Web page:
half of the century, however, the authors argue that a large portion was from
intermediation supplied by notaries. Notaries developed a system of brokerage
that used the information held by notaries to pair lenders with borrowers —
suppliers and demanders who otherwise would lack the information needed to
find each other or trust each other.
Essential to the macro argument that notaries expanded the eighteenth century
credit market are the microeconomic incentives that encouraged notaries to
work for the good of their clients, yet the incentives could appear to work
the other way. Individual notaries held client-specific information, so a
client’s threat to take his business to another notary often lacked
credibility. A traditional reputation story does not fit well, so, in Chapter
6, the authors develop a game theoretic based on referrals to explain why
notaries worked hard for their clients. Good loan brokerage, like real estate
brokerage, could require a notary to refer a client to a competitor in order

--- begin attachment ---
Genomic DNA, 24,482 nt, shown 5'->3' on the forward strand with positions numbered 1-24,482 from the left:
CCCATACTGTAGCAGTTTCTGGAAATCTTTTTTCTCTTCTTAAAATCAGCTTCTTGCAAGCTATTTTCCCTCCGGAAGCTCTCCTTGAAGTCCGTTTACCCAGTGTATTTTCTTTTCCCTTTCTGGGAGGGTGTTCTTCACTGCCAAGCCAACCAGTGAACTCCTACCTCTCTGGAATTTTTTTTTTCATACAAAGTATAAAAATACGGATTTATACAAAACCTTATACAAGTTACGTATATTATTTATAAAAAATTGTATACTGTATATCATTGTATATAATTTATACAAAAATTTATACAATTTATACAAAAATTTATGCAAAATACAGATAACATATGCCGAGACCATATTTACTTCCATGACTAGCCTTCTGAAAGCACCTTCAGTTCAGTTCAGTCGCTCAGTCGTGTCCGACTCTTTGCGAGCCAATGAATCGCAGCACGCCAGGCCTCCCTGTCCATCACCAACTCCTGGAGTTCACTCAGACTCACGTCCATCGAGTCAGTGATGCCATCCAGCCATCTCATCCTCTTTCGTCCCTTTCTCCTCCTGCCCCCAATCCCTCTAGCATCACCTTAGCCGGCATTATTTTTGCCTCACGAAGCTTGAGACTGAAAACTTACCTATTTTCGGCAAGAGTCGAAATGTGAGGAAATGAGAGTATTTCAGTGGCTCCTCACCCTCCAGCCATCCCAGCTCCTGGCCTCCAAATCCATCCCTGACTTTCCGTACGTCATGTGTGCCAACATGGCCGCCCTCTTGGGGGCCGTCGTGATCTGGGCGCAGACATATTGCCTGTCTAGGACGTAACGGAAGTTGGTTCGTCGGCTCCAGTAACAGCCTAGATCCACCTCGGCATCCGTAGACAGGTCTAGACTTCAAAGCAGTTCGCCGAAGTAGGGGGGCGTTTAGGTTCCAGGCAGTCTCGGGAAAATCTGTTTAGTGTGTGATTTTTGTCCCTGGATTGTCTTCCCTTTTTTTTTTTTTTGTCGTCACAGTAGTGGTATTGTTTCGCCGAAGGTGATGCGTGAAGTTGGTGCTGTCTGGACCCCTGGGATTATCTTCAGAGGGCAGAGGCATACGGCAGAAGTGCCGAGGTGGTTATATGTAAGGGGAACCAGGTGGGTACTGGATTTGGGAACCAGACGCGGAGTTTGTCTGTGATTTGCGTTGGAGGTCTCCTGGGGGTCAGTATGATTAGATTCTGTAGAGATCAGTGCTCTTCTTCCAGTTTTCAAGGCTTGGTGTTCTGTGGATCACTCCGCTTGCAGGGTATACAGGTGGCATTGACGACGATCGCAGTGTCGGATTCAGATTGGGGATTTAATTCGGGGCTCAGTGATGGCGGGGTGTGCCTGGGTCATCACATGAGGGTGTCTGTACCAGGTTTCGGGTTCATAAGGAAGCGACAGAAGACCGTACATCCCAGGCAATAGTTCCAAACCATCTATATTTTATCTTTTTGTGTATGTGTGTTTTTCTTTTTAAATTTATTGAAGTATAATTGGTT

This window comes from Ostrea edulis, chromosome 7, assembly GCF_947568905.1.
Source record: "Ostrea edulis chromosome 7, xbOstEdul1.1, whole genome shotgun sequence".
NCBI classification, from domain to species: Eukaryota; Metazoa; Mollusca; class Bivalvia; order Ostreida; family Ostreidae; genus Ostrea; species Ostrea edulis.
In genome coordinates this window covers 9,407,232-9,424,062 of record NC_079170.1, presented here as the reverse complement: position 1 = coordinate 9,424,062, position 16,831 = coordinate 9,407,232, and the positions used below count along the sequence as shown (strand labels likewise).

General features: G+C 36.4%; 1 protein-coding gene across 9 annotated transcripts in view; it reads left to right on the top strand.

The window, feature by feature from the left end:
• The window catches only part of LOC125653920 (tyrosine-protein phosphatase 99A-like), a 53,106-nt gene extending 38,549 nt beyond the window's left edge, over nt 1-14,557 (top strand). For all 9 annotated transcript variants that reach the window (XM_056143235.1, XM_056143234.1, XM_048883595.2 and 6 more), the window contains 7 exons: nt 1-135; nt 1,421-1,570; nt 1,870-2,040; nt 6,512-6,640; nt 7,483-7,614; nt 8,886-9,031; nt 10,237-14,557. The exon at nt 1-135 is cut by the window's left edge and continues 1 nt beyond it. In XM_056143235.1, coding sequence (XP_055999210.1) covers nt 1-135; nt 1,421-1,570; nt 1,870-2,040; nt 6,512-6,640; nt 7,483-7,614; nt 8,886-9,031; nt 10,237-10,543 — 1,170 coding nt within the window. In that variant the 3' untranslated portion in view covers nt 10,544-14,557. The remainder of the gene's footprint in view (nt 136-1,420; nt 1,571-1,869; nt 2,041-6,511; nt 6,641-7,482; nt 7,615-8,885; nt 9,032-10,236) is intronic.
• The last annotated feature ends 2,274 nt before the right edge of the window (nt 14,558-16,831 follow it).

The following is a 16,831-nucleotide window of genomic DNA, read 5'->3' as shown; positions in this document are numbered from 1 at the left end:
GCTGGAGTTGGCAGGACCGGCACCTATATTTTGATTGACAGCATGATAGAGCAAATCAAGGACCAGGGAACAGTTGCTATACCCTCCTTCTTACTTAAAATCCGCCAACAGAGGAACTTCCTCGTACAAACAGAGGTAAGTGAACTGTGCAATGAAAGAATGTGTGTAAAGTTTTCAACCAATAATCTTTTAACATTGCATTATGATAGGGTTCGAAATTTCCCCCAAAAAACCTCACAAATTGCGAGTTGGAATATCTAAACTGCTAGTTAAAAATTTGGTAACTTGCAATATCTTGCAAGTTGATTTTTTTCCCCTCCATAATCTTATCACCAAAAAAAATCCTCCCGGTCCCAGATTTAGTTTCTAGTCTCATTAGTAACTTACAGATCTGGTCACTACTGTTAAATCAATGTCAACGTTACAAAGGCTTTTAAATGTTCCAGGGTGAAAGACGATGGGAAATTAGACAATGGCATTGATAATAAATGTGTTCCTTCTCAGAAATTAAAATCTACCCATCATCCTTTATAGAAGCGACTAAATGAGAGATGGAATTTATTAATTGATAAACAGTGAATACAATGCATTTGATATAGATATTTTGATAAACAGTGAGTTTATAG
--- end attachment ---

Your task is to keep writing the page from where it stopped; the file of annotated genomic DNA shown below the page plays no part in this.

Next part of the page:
to best serve the client. Referrals gave clients an opportunity to defect, so
referrals forced notaries to provide good service so that referred clients
would not defect. A key assumption is that customers knew to leave a notary
that never arranges referrals.
Still in the Old Regime, Chapter 7 examines some of the more interesting
aspects of the golden era of notary intermediation. Most notarial customers
were wealthy; and the authors find that the notaries moved savings from
merchants, financiers, and the bourgeois to the state and nobility. Analysis
also reveals that notaries opened the credit market to women and
non-Parisians, and the authors point out that some notaries dabbled in deposit
banking and subsequently failed.